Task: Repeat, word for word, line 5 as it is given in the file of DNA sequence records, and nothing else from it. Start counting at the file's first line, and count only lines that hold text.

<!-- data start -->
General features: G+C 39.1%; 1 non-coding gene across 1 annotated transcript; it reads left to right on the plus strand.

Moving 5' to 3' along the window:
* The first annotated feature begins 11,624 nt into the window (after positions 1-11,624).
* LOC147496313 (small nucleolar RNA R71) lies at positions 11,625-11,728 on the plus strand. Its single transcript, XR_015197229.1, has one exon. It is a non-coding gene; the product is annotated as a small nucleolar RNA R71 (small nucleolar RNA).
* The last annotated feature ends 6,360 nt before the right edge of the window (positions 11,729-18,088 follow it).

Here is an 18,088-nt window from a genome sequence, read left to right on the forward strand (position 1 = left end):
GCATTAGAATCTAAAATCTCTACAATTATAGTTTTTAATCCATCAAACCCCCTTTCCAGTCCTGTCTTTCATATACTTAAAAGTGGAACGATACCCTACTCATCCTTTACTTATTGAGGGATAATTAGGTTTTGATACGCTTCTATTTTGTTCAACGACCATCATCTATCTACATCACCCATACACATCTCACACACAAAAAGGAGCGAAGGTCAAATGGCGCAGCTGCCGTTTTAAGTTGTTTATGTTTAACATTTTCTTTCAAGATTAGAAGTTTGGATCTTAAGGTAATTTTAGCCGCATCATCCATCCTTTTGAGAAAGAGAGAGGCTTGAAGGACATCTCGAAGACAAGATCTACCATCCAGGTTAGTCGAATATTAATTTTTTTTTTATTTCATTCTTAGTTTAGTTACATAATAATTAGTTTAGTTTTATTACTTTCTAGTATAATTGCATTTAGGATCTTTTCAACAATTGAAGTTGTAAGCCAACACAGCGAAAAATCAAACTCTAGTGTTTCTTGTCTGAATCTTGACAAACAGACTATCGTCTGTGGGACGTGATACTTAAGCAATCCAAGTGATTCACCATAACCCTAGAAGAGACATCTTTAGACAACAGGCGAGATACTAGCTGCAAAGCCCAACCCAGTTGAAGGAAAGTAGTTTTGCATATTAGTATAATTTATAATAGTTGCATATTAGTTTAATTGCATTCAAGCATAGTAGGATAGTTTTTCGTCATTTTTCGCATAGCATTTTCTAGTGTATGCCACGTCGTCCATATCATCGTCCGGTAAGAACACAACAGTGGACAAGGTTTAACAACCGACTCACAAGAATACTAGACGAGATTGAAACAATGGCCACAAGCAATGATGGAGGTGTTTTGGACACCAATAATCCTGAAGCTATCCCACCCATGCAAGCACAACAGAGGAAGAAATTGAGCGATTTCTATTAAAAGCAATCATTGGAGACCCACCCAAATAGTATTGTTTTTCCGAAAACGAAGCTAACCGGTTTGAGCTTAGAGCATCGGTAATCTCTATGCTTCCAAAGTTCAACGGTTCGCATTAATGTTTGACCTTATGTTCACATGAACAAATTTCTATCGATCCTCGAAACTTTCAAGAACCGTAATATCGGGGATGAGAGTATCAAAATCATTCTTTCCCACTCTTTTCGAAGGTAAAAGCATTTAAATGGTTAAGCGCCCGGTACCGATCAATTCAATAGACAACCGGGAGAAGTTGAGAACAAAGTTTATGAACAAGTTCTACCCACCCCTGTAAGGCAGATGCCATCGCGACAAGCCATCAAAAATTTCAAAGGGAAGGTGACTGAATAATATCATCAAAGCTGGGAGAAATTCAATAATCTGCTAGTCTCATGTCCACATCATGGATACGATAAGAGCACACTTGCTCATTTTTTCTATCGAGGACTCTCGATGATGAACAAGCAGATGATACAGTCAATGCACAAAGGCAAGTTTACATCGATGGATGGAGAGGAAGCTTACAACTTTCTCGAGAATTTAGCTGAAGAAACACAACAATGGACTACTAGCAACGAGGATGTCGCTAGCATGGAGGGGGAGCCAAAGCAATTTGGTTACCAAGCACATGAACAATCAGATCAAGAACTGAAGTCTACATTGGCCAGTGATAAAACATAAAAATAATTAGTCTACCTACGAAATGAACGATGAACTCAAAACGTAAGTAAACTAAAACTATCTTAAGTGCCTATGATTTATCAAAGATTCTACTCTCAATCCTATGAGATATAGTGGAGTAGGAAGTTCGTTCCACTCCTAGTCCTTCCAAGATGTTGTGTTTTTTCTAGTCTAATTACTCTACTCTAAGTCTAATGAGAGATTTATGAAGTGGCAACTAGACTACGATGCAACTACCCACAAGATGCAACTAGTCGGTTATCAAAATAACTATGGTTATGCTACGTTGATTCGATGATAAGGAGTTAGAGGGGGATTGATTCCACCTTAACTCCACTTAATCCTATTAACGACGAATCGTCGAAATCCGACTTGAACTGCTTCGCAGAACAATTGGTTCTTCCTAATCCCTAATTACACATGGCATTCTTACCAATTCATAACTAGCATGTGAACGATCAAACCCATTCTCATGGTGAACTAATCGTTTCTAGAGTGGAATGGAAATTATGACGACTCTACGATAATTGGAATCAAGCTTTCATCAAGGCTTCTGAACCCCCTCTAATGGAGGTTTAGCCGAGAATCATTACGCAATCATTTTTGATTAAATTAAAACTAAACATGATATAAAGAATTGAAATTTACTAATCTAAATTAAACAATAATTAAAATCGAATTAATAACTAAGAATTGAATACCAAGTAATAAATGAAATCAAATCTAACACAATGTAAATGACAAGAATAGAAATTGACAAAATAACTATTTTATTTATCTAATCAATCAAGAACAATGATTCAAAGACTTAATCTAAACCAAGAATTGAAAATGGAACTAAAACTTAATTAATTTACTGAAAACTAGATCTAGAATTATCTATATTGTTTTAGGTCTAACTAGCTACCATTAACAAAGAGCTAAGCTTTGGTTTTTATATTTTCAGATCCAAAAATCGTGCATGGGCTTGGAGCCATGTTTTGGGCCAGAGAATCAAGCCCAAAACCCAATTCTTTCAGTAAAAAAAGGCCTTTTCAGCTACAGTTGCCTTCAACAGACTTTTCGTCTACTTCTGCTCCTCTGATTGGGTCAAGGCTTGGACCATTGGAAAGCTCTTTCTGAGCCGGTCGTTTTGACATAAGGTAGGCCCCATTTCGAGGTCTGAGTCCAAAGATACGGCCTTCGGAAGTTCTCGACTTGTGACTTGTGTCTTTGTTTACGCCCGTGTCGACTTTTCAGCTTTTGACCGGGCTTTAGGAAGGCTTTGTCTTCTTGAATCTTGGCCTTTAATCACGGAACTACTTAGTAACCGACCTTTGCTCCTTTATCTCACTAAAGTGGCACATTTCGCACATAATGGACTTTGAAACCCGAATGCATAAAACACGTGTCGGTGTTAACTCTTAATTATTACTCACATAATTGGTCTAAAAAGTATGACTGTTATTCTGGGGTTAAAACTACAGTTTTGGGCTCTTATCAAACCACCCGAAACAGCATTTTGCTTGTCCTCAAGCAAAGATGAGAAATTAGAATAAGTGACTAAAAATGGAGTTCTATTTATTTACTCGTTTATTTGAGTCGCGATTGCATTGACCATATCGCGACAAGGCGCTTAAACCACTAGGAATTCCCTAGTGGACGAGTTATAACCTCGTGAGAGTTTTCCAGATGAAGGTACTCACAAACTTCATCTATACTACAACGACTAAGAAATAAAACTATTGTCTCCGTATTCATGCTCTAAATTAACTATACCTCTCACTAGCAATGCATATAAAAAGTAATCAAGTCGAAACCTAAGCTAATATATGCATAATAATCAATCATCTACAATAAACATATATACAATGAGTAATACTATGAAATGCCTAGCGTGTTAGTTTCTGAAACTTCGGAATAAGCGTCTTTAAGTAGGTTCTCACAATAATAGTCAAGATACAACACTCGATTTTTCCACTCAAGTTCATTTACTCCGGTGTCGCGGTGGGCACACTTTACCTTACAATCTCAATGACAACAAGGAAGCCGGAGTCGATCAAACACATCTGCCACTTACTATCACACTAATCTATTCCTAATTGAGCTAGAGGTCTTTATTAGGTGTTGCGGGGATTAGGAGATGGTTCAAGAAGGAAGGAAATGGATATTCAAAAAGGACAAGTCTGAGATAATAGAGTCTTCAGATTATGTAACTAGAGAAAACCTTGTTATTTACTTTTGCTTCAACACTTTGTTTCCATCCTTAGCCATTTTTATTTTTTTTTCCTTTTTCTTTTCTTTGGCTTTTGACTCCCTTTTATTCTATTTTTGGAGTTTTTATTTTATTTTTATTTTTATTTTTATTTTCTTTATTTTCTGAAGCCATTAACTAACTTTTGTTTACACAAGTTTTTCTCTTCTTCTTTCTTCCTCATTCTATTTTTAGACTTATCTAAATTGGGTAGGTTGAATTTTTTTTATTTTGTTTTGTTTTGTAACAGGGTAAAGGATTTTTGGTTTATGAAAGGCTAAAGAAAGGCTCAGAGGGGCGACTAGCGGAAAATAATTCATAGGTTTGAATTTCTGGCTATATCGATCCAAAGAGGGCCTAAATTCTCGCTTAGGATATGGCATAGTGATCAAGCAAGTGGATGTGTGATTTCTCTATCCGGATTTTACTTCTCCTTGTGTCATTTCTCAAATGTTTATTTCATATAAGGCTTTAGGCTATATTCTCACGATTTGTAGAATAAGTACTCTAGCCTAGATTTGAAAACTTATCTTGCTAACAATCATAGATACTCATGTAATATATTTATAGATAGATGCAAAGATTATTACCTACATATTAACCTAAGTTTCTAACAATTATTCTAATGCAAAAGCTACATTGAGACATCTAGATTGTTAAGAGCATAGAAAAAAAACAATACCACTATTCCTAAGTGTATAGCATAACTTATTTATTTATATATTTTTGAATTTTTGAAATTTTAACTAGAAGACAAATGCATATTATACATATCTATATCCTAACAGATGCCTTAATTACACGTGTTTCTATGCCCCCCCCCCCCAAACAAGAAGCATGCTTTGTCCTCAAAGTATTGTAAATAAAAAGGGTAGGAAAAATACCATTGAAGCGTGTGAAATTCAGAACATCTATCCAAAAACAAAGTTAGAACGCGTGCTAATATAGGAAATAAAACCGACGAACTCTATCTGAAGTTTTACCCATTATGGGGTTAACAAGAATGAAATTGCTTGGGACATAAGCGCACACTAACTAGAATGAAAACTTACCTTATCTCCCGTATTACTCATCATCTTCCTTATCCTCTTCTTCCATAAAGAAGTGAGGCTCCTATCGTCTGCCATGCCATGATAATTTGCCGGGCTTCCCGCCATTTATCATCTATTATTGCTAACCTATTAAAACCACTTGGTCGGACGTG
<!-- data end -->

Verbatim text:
* The last annotated feature ends 6,360 nt before the right edge of the window (positions 11,729-18,088 follow it).